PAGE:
These small-scale landlords were prepared to accept low yields in part because of expected capital gains in the future. The net cash yield on investment properties was estimated to be well below 4% during the house price boom over the 2000s, but capital gains had been relatively strong until recently.
"Outside of student accommodation and retirement villages, large-scale landlords have a very limited presence in the New Zealand market. A low cash yield is likely to be one important reason why institutions have been reluctant to enter the rental property market. In effect, they have been crowded out by small scale private investors," the Productivity Commission said.
"The large scale of investment required to assemble a suitably diverse portfolio of rental properties in different locations with different demographic exposures is also often cited as a barrier to institutional investment in the sector. Challenges around capturing any construction scale economies in the sector may also be inhibiting large-scale involvements," it said.
"Reflecting these barriers, the share of people living in rental properties owned by private businesses, trusts or other organisations has remained low at under 5%, indicative of a very low level of institutional involvement in the sector."
Tax in the 'too hard' basket
The Commission poured cold water on calls to change the tax system, saying it did not favour housing as much as it was believed. Changes to the tax system were effectively put in the 'too complicated' basket in the report.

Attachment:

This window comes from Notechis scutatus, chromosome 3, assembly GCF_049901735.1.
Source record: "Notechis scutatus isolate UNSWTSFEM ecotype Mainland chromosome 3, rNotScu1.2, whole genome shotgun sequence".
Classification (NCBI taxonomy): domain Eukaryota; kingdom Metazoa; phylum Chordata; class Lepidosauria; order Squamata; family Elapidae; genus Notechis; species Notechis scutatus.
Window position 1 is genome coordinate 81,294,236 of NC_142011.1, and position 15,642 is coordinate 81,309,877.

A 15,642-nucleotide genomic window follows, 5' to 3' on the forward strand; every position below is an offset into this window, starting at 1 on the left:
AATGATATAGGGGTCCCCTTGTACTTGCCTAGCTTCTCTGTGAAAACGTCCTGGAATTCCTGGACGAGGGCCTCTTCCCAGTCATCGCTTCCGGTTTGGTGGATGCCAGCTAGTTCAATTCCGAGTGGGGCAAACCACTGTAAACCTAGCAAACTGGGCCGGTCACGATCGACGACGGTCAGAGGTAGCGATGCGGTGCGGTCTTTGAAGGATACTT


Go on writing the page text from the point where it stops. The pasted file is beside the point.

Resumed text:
"The Commission is not persuaded that taxation issues were a principal driver of the recent surge in house prices. The present tax position is long-standing and any tax benefit can be expected to have been capitalised into house prices long ago. Absent change to the tax regime, a tax bias that has already been factored in should not cause movement in prices," it says in the report.
"There is a tilt in favour of owner-occupied housing, but only to the extent that owner-occupied houses are financed by owner-equity. Even there, property taxes (rates) levied by territorial government, and GST, act to level up the playing field," it says.
"Also, to the extent that housing – owner-occupied as well as rental housing – is financed by debt, that debt is taxed quite heavily. This arises since tax is applied to the full amount of nominal, not just real, interest."
However, on the other hand, capital gains on housing were generally outside the tax net.